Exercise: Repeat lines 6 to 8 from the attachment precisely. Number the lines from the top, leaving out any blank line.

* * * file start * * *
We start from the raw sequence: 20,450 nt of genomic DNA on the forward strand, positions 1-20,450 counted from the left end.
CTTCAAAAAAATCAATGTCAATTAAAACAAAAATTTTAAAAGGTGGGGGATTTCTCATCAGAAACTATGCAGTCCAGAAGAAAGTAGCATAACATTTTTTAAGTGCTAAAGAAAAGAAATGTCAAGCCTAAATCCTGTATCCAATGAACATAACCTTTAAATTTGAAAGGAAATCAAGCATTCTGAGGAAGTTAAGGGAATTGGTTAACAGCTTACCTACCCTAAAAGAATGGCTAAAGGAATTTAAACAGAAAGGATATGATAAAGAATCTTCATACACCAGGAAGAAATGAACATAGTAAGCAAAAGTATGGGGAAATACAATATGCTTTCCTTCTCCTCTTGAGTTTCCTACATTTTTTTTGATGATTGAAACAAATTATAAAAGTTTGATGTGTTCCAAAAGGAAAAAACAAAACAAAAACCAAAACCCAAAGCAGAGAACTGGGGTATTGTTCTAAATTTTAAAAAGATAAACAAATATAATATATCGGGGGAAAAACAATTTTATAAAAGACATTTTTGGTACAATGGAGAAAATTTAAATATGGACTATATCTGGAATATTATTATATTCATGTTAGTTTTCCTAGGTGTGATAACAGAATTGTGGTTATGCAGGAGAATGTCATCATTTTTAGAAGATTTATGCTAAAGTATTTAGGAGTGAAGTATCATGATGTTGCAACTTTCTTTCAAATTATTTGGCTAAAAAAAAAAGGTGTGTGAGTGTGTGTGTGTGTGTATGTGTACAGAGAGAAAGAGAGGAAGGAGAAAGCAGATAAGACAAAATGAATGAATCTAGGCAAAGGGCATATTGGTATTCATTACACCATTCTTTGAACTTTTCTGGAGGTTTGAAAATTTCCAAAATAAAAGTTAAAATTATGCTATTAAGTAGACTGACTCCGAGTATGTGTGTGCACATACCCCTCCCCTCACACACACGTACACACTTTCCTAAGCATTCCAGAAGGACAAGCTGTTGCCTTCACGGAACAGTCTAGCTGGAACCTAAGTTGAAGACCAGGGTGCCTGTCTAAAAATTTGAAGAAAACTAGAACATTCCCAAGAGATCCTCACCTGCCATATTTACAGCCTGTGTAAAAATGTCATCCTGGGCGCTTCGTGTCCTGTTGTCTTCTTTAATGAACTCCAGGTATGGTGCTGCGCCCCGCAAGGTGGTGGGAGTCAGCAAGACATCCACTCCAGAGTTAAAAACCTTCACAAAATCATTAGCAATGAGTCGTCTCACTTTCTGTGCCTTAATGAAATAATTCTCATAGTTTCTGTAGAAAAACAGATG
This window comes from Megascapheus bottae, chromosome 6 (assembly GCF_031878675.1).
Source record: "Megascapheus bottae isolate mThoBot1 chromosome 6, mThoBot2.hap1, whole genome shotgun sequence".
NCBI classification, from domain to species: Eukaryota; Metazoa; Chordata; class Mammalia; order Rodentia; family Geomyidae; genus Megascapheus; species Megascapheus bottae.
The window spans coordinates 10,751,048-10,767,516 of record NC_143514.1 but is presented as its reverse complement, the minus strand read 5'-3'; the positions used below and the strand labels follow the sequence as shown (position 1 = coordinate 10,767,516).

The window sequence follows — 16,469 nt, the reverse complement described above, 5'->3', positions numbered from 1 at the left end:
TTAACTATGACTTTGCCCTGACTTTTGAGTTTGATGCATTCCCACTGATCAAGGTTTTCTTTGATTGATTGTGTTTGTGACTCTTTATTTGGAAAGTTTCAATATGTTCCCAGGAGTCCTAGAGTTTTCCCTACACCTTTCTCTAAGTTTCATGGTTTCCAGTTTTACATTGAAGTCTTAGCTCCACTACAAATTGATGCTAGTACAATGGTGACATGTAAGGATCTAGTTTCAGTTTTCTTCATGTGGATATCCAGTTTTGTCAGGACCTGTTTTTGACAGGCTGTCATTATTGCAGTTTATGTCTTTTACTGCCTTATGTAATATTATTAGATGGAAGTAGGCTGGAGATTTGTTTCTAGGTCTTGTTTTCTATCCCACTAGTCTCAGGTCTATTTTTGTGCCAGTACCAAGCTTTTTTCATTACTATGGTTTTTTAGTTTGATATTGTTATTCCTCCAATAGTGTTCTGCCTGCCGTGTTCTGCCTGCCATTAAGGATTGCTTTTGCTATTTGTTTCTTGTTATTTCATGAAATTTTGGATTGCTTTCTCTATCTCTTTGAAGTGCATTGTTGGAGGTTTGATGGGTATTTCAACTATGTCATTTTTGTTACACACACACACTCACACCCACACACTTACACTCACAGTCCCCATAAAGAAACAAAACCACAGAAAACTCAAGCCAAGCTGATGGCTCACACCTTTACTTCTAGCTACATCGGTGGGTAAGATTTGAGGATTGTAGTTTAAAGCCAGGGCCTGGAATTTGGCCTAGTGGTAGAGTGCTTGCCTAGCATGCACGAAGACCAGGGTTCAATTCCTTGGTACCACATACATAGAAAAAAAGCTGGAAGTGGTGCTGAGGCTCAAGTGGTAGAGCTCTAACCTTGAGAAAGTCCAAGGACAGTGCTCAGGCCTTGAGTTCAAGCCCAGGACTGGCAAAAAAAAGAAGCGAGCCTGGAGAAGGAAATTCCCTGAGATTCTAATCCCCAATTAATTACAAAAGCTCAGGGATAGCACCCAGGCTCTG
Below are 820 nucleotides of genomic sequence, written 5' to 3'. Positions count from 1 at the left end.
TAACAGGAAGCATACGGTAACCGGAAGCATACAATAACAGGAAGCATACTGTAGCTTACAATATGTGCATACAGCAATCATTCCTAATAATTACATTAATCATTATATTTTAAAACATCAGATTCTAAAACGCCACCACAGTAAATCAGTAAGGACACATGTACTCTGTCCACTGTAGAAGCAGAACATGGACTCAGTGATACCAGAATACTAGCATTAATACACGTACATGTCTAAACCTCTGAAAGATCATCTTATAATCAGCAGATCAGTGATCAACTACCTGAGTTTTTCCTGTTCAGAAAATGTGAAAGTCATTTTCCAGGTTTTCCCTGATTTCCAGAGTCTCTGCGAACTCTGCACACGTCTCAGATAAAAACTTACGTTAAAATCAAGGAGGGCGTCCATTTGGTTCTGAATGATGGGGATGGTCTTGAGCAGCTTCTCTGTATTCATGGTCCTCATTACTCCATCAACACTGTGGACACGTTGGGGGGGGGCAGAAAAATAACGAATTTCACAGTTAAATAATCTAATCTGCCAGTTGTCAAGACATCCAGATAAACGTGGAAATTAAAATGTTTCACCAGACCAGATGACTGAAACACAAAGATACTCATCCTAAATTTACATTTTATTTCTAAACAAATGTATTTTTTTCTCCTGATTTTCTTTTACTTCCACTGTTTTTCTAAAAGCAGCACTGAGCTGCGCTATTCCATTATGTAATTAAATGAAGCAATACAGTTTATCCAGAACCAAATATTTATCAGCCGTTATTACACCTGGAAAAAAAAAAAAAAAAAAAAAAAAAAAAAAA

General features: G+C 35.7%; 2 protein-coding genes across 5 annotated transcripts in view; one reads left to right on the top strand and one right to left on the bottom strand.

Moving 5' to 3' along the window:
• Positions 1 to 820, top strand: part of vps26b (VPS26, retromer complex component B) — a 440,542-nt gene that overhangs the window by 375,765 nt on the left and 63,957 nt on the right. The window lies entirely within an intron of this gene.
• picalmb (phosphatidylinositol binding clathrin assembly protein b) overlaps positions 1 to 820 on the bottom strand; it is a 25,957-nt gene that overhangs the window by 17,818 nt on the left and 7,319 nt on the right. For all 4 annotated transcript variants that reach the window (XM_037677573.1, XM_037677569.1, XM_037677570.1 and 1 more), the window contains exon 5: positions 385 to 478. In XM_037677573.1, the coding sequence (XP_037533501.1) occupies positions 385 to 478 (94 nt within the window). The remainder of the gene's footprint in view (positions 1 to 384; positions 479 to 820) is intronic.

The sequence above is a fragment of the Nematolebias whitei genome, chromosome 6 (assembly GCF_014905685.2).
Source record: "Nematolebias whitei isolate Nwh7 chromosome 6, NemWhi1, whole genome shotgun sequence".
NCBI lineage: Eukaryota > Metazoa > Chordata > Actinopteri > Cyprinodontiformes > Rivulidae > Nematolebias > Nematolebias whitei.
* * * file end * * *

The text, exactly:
The window spans coordinates 10,751,048-10,767,516 of record NC_143514.1 but is presented as its reverse complement, the minus strand read 5'-3'; the positions used below and the strand labels follow the sequence as shown (position 1 = coordinate 10,767,516).

The window sequence follows — 16,469 nt, the reverse complement described above, 5'->3', positions numbered from 1 at the left end:
TTAACTATGACTTTGCCCTGACTTTTGAGTTTGATGCATTCCCACTGATCAAGGTTTTCTTTGATTGATTGTGTTTGTGACTCTTTATTTGGAAAGTTTCAATATGTTCCCAGGAGTCCTAGAGTTTTCCCTACACCTTTCTCTAAGTTTCATGGTTTCCAGTTTTACATTGAAGTCTTAGCTCCACTACAAATTGATGCTAGTACAATGGTGACATGTAAGGATCTAGTTTCAGTTTTCTTCATGTGGATATCCAGTTTTGTCAGGACCTGTTTTTGACAGGCTGTCATTATTGCAGTTTATGTCTTTTACTGCCTTATGTAATATTATTAGATGGAAGTAGGCTGGAGATTTGTTTCTAGGTCTTGTTTTCTATCCCACTAGTCTCAGGTCTATTTTTGTGCCAGTACCAAGCTTTTTTCATTACTATGGTTTTTTAGTTTGATATTGTTATTCCTCCAATAGTGTTCTGCCTGCCGTGTTCTGCCTGCCATTAAGGATTGCTTTTGCTATTTGTTTCTTGTTATTTCATGAAATTTTGGATTGCTTTCTCTATCTCTTTGAAGTGCATTGTTGGAGGTTTGATGGGTATTTCAACTATGTCATTTTTGTTACACACACACACTCACACCCACACACTTACACTCACAGTCCCCATAAAGAAACAAAACCACAGAAAACTCAAGCCAAGCTGATGGCTCACACCTTTACTTCTAGCTACATCGGTGGGTAAGATTTGAGGATTGTAGTTTAAAGCCAGGGCCTGGAATTTGGCCTAGTGGTAGAGTGCTTGCCTAGCATGCACGAAGACCAGGGTTCAATTCCTTGGTACCACATACATAGAAAAAAAGCTGGAAGTGGTGCTGAGGCTCAAGTGGTAGAGCTCTAACCTTGAGAAAGTCCAAGGACAGTGCTCAGGCCTTGAGTTCAAGCCCAGGACTGGCAAAAAAAAGAAGCGAGCCTGGAGAAGGAAATTCCCTGAGATTCTAATCCCCAATTAATTACAAAAGCTCAGGGATAGCACCCAGGCTCTG